A failed animal protection bill could have had significant implications for hunters, anglers, farmers and trappers, Earl Dreeshen said Thursday.
The Red Deer-Mountain View MP was one of a majority who voted Wednesday in Parliament against second reading of the Modernizing Animal Protections Act Bill C-246, a private member’s bill.
As well, a few days before that vote, Dreeshen introduced a motion requiring a committee to address what he said were the more pressing issues related to animal welfare, including ensuring law-abiding hunters and farmers were not adversely impacted by new legislation.
Among other things, Liberal MP Nathaniel Erskine-Smith’s bill would have prohibited the practice of shark finning and the importation of shark fins.
It would have also prohibited products made of dog or cat fur or skin from being imported into Canada or manufactured, advertised or sold in Canada.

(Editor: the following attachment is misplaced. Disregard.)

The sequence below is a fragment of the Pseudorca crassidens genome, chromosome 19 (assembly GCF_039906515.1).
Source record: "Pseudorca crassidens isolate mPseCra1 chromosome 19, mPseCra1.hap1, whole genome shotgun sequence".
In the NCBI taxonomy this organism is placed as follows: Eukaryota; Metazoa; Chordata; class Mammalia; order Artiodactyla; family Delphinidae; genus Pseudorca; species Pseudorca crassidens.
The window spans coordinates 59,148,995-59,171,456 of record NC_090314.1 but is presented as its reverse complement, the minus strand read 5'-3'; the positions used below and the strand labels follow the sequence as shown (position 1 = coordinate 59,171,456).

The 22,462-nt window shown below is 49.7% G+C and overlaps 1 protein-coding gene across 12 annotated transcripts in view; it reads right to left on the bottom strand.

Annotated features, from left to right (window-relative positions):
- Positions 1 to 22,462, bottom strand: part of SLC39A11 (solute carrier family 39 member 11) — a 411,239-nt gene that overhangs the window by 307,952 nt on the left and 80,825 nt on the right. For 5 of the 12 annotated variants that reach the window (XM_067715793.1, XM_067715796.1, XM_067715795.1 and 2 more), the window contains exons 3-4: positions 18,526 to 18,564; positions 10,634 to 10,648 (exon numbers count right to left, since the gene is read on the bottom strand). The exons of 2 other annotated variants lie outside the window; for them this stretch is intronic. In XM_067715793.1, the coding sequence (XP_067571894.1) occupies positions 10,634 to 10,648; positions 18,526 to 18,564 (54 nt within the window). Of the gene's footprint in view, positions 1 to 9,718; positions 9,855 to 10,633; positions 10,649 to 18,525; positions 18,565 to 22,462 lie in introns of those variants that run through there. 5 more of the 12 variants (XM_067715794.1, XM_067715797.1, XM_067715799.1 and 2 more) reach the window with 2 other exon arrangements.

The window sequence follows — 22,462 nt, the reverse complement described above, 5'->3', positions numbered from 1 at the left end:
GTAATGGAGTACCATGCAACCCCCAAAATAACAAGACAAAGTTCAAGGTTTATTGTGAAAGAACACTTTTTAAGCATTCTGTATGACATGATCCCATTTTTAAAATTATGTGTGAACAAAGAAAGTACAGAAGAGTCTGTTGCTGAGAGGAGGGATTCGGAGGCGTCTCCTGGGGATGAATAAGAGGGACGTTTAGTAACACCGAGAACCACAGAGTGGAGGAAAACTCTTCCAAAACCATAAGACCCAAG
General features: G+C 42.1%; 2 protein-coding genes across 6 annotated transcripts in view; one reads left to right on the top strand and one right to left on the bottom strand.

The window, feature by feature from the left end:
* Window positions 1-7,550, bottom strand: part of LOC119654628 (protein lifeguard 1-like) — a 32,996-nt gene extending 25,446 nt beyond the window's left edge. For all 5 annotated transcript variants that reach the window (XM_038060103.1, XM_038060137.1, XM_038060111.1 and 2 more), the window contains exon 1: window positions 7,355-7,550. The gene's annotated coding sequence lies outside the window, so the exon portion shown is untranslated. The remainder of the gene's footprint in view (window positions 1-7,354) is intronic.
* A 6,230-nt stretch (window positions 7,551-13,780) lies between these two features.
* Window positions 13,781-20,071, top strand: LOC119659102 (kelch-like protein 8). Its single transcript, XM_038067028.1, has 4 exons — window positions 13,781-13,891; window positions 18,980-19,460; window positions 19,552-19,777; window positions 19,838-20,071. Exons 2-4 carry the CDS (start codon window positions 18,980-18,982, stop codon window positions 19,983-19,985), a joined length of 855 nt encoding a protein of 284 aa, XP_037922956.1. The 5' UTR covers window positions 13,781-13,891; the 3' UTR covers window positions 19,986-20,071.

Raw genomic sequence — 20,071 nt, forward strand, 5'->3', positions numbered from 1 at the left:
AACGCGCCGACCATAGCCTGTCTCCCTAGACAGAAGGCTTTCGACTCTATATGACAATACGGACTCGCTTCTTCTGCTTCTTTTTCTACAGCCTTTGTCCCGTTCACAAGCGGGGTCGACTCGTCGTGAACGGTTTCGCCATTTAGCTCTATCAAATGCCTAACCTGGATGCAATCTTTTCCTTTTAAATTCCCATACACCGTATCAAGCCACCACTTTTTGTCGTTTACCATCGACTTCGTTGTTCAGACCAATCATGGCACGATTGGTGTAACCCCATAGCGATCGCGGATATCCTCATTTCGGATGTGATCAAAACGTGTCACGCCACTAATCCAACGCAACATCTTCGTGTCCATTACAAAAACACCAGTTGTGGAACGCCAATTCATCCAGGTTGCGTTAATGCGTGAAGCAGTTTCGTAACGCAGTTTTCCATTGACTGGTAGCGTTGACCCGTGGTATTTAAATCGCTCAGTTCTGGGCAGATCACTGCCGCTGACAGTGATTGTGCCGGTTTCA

Erskine-Smith said earlier that the bill was about ending animal abuse, not ending animal use.
The vote was 198 against and 84 in favour of the bill. Private member’s bills rarely make it into law.
Much of the concern over the bill was that it might have unintended consequences for those who are legitimately involved with animals, such as cattle producers.
The Canadian Cattlemen’s Association, hunters and anglers, and farmers and trappers, were some of those who expressed concern, Dreeshen said.
Dreeshen was hearing from rural residents worried that they would have to defend their practices in court if the bill passed.
“We have to make sure that we strike a balance between Canadians being able to responsibly use our animal-based resources and providing fair and adequate treatment … for the humane treatment of animals.”
Dreeshen’s motion asked in part that the Standing Committee on Justice and Human Rights undertake a study to prepare a more appropriate animal welfare bill “that better reflects the realities of a country with deep roots in traditions and cultural practices that involve our animal-based resources.”